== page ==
How do you explain the high expectations people have of these participatory instruments?
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Cancio: Sortition and the Allotted Chamber as Institutional Improvements to Democracy

Here [PDF] is an automated translation (with a few touch-ups) of Jorge Cancio’s 2010 paper “Invitación a un Debate: El Sorteo y las Cámaras Sorteadas Como Mejoras Institucionales de la Democracia”.

Abstract:

I start off inviting my readers to exercise their imagination and then explaining a proposal of creating new “sortition chambers” on all administrative levels – from a chamber at the same level as the present-day Spanish Congress and Senate down to sortition chambers for each municipality. They essentially would be an addition to present-day institutions and would partake in the powers which are held today by elected representatives and officials, although the proposal envisages that in the short run they could be out-voted by the elective institutions. They would exercise their powers according to deliberative procedures.

After that introduction I offer a short account of present-day theoretical and practical proposals and implementations of sortition-based systems in the political field – highlighting the fact (following Manin) that mainstream discussions on democracy tend to ignore sortition altogether (including those made by the political left), but also making the point that since Dahl and others (inter alia, Burnheim, Goodwin, Barber; and the more recent works now appearing in Imprint Academic) there seems to be an increasing renaissance of this subject. I also point to the practical experiences of the Planungszelle and the voters’ and citizens’ juries.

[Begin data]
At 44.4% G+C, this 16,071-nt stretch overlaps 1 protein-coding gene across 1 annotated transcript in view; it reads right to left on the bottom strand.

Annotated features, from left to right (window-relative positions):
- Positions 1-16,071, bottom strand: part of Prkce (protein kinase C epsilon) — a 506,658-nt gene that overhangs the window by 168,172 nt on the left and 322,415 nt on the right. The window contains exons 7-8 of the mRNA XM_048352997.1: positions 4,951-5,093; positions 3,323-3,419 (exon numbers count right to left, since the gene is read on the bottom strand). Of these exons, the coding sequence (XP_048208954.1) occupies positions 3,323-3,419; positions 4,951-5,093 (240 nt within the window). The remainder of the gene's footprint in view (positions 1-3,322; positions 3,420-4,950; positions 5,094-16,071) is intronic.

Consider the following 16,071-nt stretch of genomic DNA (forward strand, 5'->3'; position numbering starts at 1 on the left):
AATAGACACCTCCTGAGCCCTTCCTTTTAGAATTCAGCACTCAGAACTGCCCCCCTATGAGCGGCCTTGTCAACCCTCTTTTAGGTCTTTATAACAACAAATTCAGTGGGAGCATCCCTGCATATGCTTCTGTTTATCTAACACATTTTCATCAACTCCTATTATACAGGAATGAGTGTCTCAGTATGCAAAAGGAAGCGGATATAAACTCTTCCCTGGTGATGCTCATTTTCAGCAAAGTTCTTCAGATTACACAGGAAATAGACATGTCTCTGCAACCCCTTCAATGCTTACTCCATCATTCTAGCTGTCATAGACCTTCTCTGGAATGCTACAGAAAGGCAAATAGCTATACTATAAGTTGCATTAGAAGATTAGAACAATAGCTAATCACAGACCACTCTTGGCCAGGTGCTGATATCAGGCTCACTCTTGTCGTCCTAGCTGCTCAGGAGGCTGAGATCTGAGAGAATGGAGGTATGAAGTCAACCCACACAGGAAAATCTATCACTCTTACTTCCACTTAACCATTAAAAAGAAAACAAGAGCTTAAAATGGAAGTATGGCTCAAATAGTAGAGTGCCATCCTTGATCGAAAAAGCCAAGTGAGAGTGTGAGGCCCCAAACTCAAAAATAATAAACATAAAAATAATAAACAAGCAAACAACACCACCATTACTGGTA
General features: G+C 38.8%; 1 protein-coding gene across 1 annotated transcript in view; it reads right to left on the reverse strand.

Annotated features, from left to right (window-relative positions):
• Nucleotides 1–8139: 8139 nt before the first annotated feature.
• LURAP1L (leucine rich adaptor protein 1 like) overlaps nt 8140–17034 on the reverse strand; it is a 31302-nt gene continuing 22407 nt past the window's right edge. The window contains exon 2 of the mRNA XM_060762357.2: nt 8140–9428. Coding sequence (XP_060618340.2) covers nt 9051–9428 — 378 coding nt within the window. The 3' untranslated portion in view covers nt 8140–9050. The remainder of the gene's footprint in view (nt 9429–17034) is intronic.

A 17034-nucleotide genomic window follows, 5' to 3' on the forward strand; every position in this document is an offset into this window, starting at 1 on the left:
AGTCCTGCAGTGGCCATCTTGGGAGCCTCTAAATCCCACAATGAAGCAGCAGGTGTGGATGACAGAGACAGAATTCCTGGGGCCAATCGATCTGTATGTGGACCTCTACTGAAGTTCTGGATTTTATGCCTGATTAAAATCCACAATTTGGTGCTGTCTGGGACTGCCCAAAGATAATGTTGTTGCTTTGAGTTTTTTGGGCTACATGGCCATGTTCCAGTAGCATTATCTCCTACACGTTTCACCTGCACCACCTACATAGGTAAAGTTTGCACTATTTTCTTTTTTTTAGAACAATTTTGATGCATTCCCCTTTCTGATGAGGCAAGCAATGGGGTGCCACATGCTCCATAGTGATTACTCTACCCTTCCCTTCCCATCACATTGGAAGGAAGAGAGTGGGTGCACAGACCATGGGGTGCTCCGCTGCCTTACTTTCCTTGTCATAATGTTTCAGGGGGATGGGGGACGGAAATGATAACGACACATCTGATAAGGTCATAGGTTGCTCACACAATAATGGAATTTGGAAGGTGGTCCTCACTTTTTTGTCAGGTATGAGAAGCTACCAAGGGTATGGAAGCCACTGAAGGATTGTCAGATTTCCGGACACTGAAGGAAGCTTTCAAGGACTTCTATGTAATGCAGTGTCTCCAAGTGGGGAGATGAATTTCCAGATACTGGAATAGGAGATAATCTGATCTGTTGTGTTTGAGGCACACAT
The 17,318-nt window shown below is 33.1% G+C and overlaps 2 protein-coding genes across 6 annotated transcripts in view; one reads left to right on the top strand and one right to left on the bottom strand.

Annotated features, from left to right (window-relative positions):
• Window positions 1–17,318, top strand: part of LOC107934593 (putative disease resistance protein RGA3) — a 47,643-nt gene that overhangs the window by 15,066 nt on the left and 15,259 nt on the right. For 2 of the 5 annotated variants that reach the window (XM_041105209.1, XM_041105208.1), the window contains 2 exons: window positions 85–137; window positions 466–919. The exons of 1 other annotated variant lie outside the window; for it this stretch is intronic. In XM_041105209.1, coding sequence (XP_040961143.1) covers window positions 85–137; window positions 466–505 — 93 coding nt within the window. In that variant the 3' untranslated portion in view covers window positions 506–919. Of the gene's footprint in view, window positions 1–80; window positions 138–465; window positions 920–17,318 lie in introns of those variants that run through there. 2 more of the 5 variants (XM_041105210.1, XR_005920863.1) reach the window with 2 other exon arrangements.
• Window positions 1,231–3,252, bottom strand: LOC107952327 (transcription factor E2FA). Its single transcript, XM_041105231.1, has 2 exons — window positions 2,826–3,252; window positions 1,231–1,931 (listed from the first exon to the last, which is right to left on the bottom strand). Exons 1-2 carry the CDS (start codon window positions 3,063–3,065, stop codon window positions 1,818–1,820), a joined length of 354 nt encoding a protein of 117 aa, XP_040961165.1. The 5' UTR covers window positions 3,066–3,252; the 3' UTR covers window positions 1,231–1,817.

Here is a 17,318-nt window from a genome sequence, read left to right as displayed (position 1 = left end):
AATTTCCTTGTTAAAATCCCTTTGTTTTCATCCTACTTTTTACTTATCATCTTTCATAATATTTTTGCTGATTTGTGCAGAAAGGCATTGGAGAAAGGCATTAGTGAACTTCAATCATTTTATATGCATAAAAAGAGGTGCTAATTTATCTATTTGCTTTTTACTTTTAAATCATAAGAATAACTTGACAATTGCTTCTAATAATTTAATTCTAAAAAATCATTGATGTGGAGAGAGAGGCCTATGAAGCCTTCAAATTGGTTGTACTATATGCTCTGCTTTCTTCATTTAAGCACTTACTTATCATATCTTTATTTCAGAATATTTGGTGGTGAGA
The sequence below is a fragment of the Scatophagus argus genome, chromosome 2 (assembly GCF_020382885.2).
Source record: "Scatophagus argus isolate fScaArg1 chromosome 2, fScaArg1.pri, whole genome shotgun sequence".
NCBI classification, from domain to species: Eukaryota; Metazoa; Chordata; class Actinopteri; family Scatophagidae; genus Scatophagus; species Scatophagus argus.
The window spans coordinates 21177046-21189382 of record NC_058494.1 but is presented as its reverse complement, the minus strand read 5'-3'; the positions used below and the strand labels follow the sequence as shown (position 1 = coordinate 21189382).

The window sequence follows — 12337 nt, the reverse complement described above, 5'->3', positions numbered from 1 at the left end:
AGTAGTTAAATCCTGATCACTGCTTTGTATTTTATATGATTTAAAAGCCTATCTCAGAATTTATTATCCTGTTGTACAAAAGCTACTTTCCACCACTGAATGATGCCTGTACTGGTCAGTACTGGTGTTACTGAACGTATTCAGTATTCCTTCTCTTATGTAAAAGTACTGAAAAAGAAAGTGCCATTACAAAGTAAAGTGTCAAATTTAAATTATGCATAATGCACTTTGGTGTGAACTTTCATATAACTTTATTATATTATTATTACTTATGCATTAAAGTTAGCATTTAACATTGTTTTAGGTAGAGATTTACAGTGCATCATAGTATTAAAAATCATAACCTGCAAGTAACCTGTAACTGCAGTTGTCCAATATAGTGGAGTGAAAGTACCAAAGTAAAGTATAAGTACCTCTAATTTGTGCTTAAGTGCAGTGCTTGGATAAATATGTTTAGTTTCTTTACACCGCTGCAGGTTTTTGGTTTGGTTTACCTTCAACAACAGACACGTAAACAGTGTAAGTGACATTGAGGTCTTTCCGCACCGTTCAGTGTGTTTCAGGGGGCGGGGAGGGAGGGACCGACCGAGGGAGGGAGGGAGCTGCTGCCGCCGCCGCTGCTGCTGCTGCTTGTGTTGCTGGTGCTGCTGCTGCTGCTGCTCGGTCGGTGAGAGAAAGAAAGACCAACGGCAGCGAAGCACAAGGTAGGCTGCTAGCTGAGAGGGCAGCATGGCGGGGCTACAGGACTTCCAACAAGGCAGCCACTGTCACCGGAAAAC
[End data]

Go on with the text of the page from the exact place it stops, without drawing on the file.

Thereafter I try to explain why sortition is mainly ignored nowadays – here I follow again Bernard Manin – identifiying the contractualist bias of the XVII and XVIII century revolutions (which sought to establish a rule of consent for being governed) as the main reason for opting for elections instead of sortition as mechanism for the selection of political office-holders. Afterwards, the emergence of the political parties as oligopolical forces in the political market (here I refer to the work of C.B. Macpherson) and their growing distance from society and increasing autonomy vis-à-vis societal needs have led to a “party democracy” or “cartel party” system (Katz and Mair). The facade of autonomous decision in electing public officials covers, therefore, a system where political offers are very limited, allowing me to speak about an “election-fetish”. Contrasting to this evolution I then underline the paradox of identifiyng democracy with elections (and political parties) when we consider that democracy was linked in Athens with sortition whereas elections were considered aristocratic.